CHICAGO CULTURAL CENTER
Organized by Susan Hapgood under the auspices of Independent Curators International, ‘Slightly Unbalanced’ chose to position the subject of neurosis and mental instability, as dealt with in some contemporary art, as a form of highbrow entertainment. Here obsession, anxiety and depression were not disturbing facts of life, nor were mania and madness represented as the keys to creativity’s wellspring. As though poking around in the pigeon-holes of pop psychology, much of the art on view was required to dance around the manifestations of mental disorder without ever shifting into analytical mode.
Strangely absent from the line-up were the likes of Henry Darger or Joseph Cornell – those whose well-documented compulsions and obsessions guided their hands into raw and unedited territory. Instead, Cindy Sherman, Bruce Nauman and David Shrigley headlined in what was a less than groundbreaking or well thought-through curatorial conceit. Too often their neuroses came across as cutesy or silly, in part perhaps because they are mainly feigned, exaggerated or aestheticized. The fiction of a distorted, troubled and tortured self is one of the most enduring romantic myths about artists. Likewise, the exhibition communicated its thesis through familiar tropes to promote a quirky viewer-friendly relation to neurosis.
Ward Shelley and Douglas Paulson’s Archive (2004) consists of stacked document storage boxes reaching eight feet high, each labelled as containing eccentric items, from ‘happiness myths’ to ‘undocumented art not worth saving’. The meandering stack configurations formed a hallway and a series of rooms, stage-set imitations of the real-life environments of compulsives and organized hoarders.
Beth Campbell’s flow charts parse out every morsel of insecurity and possibility that arise from a single thought. It’s not necessarily important what the minor outcomes of My Potential Future Based on Present Circumstances (2005) may be, but the overall branching tangle, mapped out minutely, is a great prop for any ‘crazy’ person’s lair. Much like the mad scientist’s laboratory or the genius’ chalkboard, clutter that makes sense only to its makers can easily become a trite symbol of psychological disorder. To complete the cliché Danica Phelps reveals the diary of her daily life, including everything from receipts and laundry lists to love interests.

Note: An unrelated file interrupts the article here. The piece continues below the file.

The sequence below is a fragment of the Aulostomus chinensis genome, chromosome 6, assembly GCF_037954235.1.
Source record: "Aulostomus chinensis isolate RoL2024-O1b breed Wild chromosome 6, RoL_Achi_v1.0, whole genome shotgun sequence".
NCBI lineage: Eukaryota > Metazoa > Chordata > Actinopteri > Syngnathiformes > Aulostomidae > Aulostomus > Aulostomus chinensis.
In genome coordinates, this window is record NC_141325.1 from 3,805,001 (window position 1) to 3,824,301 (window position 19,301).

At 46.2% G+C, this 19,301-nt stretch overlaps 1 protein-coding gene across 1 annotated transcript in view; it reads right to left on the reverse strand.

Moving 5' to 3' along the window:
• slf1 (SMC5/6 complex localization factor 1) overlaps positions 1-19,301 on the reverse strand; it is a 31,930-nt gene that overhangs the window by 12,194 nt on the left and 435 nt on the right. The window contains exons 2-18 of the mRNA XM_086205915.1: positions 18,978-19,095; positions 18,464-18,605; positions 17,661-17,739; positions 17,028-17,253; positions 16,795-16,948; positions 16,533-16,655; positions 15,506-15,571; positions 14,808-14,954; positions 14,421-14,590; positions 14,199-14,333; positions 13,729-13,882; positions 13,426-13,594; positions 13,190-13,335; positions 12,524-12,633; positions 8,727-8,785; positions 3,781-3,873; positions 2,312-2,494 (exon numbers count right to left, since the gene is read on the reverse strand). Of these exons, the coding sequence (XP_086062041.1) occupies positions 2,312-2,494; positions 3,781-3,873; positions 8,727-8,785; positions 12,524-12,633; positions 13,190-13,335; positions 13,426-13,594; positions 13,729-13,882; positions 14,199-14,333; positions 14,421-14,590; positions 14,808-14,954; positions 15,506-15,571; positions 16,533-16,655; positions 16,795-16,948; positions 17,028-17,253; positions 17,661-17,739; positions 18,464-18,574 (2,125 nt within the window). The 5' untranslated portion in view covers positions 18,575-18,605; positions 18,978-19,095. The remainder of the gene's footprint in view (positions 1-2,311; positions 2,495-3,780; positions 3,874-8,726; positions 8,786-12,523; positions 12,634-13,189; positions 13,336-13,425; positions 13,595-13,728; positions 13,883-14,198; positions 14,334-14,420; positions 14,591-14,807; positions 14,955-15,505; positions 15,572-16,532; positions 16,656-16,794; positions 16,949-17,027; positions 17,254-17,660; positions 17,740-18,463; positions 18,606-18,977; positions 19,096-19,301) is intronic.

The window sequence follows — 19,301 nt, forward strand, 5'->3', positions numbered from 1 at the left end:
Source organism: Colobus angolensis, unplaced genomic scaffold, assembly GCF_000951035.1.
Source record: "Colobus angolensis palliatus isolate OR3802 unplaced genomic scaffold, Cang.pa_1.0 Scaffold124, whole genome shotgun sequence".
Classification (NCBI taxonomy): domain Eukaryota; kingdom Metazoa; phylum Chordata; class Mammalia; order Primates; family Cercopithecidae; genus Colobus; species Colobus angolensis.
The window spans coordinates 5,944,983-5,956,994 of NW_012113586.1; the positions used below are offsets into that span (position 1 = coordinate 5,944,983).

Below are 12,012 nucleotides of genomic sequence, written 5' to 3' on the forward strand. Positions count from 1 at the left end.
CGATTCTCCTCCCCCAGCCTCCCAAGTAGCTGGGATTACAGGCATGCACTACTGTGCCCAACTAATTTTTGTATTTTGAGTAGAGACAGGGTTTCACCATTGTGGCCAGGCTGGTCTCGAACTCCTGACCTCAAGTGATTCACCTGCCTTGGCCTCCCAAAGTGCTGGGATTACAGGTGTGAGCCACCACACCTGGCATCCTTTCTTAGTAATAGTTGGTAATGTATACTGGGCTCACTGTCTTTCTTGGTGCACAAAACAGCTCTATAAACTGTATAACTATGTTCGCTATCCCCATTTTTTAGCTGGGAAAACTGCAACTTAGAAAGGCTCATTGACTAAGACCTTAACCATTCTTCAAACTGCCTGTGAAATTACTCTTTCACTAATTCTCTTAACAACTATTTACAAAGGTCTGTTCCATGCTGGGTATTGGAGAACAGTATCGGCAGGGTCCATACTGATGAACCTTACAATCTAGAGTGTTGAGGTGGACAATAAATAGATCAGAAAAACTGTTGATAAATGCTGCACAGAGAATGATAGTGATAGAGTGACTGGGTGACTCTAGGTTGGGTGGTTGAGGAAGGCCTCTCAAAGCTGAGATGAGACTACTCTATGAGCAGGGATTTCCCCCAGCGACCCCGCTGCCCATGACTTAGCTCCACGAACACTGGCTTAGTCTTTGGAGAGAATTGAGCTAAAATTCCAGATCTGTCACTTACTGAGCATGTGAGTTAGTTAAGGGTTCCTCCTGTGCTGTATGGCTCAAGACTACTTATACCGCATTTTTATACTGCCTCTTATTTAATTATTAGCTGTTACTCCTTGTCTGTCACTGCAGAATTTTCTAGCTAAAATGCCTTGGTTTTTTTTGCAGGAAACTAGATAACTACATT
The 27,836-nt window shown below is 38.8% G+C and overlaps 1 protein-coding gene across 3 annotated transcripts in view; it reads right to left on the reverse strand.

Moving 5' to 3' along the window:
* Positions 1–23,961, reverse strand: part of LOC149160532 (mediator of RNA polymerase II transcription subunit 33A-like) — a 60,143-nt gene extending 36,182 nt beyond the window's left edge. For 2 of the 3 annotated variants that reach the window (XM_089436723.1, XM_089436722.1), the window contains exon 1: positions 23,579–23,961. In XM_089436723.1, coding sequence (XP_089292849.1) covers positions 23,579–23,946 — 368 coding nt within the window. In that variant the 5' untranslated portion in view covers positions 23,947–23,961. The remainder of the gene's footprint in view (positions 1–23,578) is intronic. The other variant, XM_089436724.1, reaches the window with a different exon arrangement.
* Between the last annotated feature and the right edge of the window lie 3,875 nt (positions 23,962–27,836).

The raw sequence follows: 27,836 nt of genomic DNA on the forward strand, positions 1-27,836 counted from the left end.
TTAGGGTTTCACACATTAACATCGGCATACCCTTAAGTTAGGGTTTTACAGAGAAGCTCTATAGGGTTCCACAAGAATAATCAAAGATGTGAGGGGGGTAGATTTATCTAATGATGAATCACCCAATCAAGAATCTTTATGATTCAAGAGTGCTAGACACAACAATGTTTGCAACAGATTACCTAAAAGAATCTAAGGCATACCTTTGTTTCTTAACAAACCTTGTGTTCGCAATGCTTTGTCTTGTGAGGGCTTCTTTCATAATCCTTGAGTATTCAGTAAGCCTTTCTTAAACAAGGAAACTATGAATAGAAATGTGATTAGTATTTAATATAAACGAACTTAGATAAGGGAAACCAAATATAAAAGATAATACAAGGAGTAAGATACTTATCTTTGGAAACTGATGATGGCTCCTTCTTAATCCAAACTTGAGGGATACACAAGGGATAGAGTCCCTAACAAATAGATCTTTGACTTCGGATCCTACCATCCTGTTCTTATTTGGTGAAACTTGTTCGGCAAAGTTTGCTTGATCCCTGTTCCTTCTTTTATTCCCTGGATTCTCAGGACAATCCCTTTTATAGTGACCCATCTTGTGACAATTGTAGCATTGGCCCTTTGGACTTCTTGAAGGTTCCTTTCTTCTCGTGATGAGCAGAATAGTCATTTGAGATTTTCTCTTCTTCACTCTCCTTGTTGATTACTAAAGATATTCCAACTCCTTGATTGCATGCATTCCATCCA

Sherman actually is the heroine who slays the cliché in this ensemble psychodrama. Two photographs from 2000, from an untitled series of middle-aged weirdos, show her playing dress-up in the closet of ‘that woman’ a character familiar to all of us who never quite shook off the awkwardness of adolescence and now embraces it. To wit, these are bad costumes – unbelievable but remarkably evocative of an off-centre self-image.
Elsewhere, Sophie Calle presented a photo of Sigmund Freud’s London couch (The Bad Breath, 2000); Sarah Hobbs showed a writer’s desk with crumpled white sheets piling up waist-high (Untitled (perfectionist) 2002); Dave McKenzie’s brown paper bag was a small monument to hyperventilation (Self-Help Hyperventilation Bag, 2002); Cary Leibowitz painted pie charts allocating shares of sadness (Untitled, 1990–1). These literal presentations of neurotic behaviour could have been culled from a set designer’s manual. Why are these neuroses so well ordered? Could their failure as truthful artistic documents indicate an inability to reach into the pockets of the mind and pull out gems? Many of the works on view show someone who knows how to deal with their problems and turn them into fodder for streamlined, cognizant and symbol-laden art works. It’s no wonder that artists are learning to sublimate their idiosyncrasies into non-threatening activities, given the omnipresence of behaviour-modifying drugs, or ‘safe and effective medication’, to borrow a phrase from Ed Ruscha, who himself borrowed it from pharmaceutical adverts.
A sub-theme in the exhibition considers the rampant narcissism and dysfunction ranging free throughout the art world. ‘I want a special projects room at MoMA!’ whines a character in Alex Bag’s video The Van (2001). ‘I’m sick of making art’, announces a poster by Leibowitz. One of Shelley and Paulson’s storage boxes contains ‘fictitious dialogues between artists and critics’. Harry Dodge and Stanya Kahn’s video interview with fictional crazy woman Lois, in Winner (2002), comes closest to revealing the truth about neurotic artistry. Lois is a modern-day outsider artist who plays show-and-tell with her art – all ready-made sculptures spaced out nicely on a white towel in the boot of her car – a DIY solo show. Her critical explanation of how art can be difficult to understand pokes fun at the usual trappings of art’s reception, but then she digresses into scatterbrained statements that become frankly dull. Indeed, there is a familiar and less than endearingly redundant quality to neurosis that Lois perfectly captures. No doubt there is a social worker in the audience itching to jab Lois with a dose of lithium. To its credit, the show highlighted the egalitarian reality of neurosis; everyone has a bit of it, and therefore the show’s theme is highly relatable. In this case, then, it’s normal to be crazy, just as long as we remember to take our medication.